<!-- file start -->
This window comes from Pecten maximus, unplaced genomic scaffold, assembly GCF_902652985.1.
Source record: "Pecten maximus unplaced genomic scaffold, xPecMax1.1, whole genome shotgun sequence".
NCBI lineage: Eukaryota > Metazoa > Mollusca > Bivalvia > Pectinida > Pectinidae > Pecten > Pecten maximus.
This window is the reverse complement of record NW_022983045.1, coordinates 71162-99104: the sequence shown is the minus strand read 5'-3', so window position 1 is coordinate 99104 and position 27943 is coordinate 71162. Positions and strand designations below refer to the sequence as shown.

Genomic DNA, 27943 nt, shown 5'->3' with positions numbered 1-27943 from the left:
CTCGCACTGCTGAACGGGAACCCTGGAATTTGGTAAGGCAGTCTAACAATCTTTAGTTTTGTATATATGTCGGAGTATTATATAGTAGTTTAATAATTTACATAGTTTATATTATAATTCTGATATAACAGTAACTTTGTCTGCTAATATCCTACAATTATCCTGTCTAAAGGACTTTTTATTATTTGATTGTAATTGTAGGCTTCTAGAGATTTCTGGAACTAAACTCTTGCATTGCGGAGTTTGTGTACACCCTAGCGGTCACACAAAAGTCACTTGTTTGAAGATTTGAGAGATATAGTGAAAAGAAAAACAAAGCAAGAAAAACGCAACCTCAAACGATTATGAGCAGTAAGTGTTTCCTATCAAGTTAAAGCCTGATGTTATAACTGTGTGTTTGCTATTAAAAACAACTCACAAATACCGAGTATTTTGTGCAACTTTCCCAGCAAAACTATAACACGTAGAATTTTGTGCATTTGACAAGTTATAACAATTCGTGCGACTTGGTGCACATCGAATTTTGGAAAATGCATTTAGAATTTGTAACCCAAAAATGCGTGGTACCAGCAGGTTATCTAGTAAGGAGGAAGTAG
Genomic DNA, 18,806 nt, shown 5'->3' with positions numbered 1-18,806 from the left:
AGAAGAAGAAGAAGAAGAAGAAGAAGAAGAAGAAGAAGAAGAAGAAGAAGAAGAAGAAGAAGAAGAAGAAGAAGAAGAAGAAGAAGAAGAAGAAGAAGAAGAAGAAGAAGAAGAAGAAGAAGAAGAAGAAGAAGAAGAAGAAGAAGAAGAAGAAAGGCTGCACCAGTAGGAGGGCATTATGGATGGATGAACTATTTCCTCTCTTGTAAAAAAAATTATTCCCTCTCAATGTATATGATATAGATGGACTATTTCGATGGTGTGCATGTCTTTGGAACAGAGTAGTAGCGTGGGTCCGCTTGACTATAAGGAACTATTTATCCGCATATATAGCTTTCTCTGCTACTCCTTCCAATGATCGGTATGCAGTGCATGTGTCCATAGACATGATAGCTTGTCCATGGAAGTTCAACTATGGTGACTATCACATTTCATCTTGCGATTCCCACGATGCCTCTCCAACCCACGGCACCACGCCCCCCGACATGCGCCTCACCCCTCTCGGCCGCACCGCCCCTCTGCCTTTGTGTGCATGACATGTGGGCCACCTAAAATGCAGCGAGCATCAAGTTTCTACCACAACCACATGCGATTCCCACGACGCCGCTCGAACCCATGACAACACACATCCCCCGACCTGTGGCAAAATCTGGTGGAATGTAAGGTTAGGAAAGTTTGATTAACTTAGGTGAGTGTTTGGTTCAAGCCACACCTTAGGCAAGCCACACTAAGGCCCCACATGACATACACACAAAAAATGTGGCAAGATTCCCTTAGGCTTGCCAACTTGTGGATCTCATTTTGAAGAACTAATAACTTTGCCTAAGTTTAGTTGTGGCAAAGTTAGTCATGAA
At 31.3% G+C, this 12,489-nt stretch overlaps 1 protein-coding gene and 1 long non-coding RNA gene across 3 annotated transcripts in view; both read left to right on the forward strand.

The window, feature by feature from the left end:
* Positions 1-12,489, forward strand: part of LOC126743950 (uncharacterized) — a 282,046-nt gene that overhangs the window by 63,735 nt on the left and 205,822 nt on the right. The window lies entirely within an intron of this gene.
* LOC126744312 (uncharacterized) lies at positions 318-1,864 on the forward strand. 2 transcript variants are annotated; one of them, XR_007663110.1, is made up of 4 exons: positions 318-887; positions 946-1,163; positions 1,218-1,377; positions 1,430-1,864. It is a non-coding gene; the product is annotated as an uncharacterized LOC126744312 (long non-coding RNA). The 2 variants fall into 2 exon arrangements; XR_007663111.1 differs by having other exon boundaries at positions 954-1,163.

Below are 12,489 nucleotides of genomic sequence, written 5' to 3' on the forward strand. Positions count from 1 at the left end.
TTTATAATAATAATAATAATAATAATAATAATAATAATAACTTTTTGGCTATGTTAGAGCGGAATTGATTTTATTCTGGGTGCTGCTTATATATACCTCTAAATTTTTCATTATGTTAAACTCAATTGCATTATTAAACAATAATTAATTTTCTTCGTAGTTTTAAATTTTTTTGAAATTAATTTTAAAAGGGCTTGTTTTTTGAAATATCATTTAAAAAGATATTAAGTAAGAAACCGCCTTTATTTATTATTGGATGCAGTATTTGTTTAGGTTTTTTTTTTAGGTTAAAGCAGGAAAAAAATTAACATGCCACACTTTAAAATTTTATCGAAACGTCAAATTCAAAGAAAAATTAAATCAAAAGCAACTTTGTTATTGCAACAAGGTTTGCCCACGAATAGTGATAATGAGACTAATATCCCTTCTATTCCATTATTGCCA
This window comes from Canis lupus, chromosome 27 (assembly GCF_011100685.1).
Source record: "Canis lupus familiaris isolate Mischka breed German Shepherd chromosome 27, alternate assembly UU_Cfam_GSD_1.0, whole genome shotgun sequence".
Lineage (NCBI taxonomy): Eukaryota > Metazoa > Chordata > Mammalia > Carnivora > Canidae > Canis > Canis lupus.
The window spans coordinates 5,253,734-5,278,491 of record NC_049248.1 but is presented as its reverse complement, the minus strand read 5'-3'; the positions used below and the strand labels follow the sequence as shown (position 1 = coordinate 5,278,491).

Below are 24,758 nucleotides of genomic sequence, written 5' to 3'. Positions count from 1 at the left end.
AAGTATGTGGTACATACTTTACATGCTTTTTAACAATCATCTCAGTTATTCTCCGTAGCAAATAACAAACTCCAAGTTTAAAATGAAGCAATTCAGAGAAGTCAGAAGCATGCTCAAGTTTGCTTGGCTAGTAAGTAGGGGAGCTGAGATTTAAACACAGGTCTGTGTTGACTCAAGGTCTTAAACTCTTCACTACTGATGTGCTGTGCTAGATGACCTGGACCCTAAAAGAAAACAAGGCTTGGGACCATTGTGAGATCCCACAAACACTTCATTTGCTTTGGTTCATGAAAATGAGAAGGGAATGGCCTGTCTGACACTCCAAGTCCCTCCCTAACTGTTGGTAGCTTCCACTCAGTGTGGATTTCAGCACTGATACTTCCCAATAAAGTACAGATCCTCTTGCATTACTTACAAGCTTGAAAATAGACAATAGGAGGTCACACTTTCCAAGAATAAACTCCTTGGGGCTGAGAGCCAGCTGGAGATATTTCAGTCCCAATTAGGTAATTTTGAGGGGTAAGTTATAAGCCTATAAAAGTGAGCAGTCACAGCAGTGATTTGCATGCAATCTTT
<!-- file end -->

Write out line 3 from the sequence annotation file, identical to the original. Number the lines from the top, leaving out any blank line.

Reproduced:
NCBI lineage: Eukaryota > Metazoa > Mollusca > Bivalvia > Pectinida > Pectinidae > Pecten > Pecten maximus.